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Lecture Ch. 20

Lymphatic System

when fluid enters the lymphatic vessels it is called what? lymph
function of lymphatics or lymphatic vessels up to 3 L of fluid each day that is not reabsorbed and must be returned to the cardiovascualar system.
Fluid flow--importance of lympahtic vessels forced out of the arterial ends of capillaries and reabsorbed at the venous ends.
Lymphatics form a ONE WAY system that flows TOWARD the heart
Lymphatic systems starts where lymph capillaries
No lymph capillaries where? teeth, bones, or CNS
what else is returned by lymph capillaries? proteins that leak from blood capillaries
Lymph capillaries can also take up what? cell debris, bacteria viruses, cancer cells...then filtered by lymph nodes.
lymph capillaries flow into larger vessels which follow the arteries
right lymphatic duct empties into the right subclavian vein
right lymphatic duct lymph from the right upper extremity, right side of head and neck and right thorax drains here
inflammation of the lymph vessels lyphangitis
the flow of lymph assisted by muscular pumps, the respiratory pump and one-way valves.
increased movement of an extremity causes an increase or decrease in lymph flow increase
blockage of lymphatics cause tissue swelling known as lymphedema-distal to the site of blockage.
lymphoid cells lymphocytes
2 types of lymphocytes T cells and B cells
manage the overall immune response...T or B cells? T cells
divide to become plasma cells & then make antibodies B cells
antibodies attach to antigens
antigens stimulate an immune response
consume foreign material and cellular debris macrophages aka phagocytes
lymphoid tissues throughout the body function storage and proliferation site for lymphocytes
macrophages vs. lymphocytes macro-stay in one place...lymph-throughout whole body
the principle lymphoid organs in the body lymph nodes
clusters of lymph nodes found where in the body? cervical, axillary, inguinal regions
1 functions of lymph nodes 1) act as filters....macrophages remove debris from the lymph b4 xfer back to the blood
other function of lymph nodes help activate the immune system---monitor the lymph for the presence of foreign antigens
size and shape of lymph nodes kidney bean shape less than 1 in. in length
each lymph node is surrounded by what? a fibrous capsule
lymph enters through convex side of a lymph node through AFFERENT lymphatic vessels
lymph exits at the hilum via EFFERENT lymphatic vessels
the first lymph node clinincally named the sentinel node
lymph passes through many nodes before returned to blood stream. T or F True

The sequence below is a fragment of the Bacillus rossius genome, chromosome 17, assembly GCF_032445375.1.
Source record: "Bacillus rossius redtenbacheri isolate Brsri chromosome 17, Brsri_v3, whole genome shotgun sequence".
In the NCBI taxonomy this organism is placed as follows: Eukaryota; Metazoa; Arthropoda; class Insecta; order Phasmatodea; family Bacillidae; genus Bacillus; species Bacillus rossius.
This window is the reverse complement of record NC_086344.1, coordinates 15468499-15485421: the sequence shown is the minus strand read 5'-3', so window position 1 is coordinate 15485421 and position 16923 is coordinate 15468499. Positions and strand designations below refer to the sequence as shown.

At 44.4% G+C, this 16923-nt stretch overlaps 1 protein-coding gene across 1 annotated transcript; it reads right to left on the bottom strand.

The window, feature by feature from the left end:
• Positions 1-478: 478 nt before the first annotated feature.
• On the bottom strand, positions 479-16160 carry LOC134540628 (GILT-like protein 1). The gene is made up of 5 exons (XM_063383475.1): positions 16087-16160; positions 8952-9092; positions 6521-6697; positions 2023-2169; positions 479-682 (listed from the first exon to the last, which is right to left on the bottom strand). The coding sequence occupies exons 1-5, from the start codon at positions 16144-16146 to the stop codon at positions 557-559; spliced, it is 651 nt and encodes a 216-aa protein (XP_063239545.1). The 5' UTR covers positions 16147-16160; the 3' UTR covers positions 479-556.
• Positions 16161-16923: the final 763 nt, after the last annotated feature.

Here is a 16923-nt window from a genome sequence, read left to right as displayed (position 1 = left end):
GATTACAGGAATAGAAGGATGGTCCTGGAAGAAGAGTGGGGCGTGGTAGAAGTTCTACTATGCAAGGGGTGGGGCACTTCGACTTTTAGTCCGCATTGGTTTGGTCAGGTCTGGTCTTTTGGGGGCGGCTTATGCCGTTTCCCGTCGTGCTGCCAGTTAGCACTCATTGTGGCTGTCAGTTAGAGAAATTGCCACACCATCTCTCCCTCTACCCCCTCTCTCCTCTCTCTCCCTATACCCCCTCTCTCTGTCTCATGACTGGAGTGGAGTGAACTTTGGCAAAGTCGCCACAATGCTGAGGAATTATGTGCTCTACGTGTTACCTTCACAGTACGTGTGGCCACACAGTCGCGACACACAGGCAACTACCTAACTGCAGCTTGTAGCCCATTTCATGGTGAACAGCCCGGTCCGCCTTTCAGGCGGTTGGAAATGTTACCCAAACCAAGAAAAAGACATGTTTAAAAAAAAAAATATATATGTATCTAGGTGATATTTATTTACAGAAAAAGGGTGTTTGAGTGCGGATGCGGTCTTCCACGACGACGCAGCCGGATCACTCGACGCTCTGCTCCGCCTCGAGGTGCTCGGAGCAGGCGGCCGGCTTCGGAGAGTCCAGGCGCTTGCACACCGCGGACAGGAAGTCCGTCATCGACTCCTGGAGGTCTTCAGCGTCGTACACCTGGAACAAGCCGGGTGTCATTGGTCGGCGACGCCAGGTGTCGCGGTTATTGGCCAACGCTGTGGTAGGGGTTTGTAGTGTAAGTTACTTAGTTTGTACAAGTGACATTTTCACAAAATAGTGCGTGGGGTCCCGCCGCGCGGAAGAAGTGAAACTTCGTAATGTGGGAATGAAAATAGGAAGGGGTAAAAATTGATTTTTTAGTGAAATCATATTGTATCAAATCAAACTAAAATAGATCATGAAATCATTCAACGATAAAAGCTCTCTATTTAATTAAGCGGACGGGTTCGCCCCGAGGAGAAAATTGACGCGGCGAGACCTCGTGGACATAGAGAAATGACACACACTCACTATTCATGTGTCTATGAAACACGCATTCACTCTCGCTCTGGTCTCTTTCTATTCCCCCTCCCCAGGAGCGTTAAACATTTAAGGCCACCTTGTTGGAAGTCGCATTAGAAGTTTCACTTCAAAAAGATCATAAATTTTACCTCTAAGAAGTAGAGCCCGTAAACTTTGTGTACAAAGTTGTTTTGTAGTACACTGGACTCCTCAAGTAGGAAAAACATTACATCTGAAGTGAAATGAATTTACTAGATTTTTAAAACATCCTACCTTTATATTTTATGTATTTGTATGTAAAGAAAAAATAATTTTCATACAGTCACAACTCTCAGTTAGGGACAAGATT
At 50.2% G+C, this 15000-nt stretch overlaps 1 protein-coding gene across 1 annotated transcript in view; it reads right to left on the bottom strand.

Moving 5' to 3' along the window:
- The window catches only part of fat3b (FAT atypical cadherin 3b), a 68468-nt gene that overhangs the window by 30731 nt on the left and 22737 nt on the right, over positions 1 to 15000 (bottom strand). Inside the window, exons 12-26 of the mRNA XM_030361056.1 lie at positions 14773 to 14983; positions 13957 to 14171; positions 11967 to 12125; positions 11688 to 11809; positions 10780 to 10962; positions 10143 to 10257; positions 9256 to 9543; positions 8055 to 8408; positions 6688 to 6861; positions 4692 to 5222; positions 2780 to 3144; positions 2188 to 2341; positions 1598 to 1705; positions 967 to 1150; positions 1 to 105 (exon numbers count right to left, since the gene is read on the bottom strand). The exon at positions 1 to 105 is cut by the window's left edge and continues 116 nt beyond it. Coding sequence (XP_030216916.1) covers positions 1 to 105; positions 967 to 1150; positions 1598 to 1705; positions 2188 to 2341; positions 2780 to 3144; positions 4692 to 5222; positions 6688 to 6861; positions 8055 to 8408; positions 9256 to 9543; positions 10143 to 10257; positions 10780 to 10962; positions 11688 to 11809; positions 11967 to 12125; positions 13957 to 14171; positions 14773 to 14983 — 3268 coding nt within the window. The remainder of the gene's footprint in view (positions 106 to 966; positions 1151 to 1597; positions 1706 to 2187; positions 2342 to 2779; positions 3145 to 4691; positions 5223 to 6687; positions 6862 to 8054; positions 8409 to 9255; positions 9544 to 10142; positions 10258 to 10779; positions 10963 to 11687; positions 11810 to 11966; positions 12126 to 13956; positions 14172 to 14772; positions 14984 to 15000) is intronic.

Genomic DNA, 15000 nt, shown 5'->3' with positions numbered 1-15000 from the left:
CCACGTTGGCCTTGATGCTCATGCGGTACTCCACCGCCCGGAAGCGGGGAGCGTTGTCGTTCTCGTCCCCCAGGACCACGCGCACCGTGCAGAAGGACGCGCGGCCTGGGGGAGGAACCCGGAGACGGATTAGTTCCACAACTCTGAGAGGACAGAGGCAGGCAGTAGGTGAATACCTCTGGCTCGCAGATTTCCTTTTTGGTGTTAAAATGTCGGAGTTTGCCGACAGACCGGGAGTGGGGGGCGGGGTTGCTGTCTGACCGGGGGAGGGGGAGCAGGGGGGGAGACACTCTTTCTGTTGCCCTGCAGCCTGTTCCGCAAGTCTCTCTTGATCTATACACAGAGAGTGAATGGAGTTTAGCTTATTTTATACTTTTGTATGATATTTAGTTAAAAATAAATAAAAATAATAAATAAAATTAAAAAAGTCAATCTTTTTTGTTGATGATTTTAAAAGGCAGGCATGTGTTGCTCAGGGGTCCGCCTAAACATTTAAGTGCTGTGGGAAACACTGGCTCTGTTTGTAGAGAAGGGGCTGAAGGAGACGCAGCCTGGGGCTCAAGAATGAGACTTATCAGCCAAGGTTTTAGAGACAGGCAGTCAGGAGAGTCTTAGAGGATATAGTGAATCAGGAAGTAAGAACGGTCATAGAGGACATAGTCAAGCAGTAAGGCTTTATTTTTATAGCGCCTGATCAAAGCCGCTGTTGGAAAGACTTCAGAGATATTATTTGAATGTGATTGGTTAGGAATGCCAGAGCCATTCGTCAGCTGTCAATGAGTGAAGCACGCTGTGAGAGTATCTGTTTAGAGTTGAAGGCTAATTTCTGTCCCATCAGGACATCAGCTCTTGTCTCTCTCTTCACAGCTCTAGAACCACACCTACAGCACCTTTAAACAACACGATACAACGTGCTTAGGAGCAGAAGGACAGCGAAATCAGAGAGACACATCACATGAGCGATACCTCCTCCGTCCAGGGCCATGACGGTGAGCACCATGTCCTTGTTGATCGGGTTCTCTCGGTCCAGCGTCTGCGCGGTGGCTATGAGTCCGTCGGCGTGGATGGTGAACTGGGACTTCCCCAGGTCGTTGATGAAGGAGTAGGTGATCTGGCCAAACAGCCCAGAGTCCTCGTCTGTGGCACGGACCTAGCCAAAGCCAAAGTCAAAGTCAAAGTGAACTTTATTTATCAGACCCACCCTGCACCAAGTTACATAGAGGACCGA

infected nodes or nodes draining an infected area become swollen and tender
cancer cells in a lymph node cause enlargement USUALLY non tender
other lymphoid organs spleen, thymus, tonsils, clusters of lymph tissue
location of spleen upper quadrant of abdominal cavity posterior and lateral to the stomach
the hilum of the spleen where the splenic artery and vein enter
spleen's main function remove old and defective RBCs and platelets as well as foreign material and deris-bacteria from the blood
other function of the spleen site for lymphocyte proliferation and immune surveillance
spleen stores and release the breakdown products of the RBCs and stores platelets
spleen surrounded by thin fibrous capsule that can rupture easily
removal of the spleen is called? splenectomy
splenectomy incrase the risk of bacterial infection in the bloodstream
location of the thymus anterior superior mediastinum
thymus involved in T-cell maturation
thymus dev.important in childhood
thymus does what after puberty atrophies and is replaced by fatty and fibrous tissue
the thymus is direction invovled in fighting infection. T or F FALSE
location of tonsils beneath the mucosa and forma ring of lymphoid tissue around the entrace to the pharynx-the throat
palatine tonsils posterior aspet of the oral cavity
lingual tonsils base of the tongue
pharyngeal tonsils aka adenoids-posterior wall of the nasopharynx
tonsils function to do what remove pathogens that get through the mucosa of these areas
clusters of lymphoid tissue found in the wall of the distal portion of the small intestine (Peyer's patches) and in the wall of the appendix
Created by: 1671530535



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